The most significant lesson I learn during this week’s lectures is how to use Anthropometric data and how the data can be effectively applied in the design of different items that human beings interact with on a daily basis. In future, I plan to be an engineering designer. I will use anthropometry for the design of school chairs and tables by taking into consideration of the human factors of the students.
The most important anthropometric data in the design of the students' furniture include the knee height, the shoulder height, the elbow height, the buttock-popliteal, the body weight and the stature. The fifth lower percentile regarding the buttock-popliteal length and the seat height are the recommended measurements to use while designing the school furniture. This is primary because using the measurements in the percentile then the chairs and desk will be able to accommodate a huge percentage of users including the short individuals in the population.
While designing the chairs the other important factor I would consider is the breadth of the seats. In order to accommodate a large percentage of the user population then I would use the 95th percentile of the breadth measurements of the students in a particular school level for example the fifth grade (Fryar and Ogden). Using the larger percentile will ensure obese and big-bodied students can sit and learn comfortably. Looking at the data provided by the Department of Health and Human Services it is quite easy to note that the anthropometric data have significant variations a clear indication that there is the need to develop a universal and realistic standard of the learning equipment. Incorporating the data in the design process is key to maintaining a healthy population of the students (Fryar and Ogden).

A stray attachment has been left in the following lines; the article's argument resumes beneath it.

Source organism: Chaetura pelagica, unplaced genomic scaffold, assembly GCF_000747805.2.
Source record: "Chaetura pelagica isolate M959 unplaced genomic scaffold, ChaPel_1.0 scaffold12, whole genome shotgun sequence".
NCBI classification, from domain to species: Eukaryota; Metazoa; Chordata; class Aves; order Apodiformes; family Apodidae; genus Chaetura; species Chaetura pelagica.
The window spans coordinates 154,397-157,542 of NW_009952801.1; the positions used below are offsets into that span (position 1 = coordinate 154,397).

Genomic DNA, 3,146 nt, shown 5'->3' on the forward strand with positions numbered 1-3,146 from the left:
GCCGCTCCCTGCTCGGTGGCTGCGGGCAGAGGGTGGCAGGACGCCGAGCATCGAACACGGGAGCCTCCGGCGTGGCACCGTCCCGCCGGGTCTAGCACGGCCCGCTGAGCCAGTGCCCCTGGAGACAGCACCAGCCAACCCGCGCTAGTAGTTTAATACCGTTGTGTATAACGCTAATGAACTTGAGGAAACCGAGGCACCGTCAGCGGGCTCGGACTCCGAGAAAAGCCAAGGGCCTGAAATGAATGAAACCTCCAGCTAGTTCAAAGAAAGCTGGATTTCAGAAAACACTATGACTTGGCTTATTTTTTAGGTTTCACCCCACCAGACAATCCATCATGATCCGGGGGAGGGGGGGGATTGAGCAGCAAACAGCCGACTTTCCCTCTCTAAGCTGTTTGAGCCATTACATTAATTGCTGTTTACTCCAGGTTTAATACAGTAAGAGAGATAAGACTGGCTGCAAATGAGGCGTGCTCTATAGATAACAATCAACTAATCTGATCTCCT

Fryar, Cheryl and Ogden, Cynthia. Anthropometric Reference Data for Children and Adults: United States, 2007–2010. Oct. 2012. Web. 29 Apr. 2016.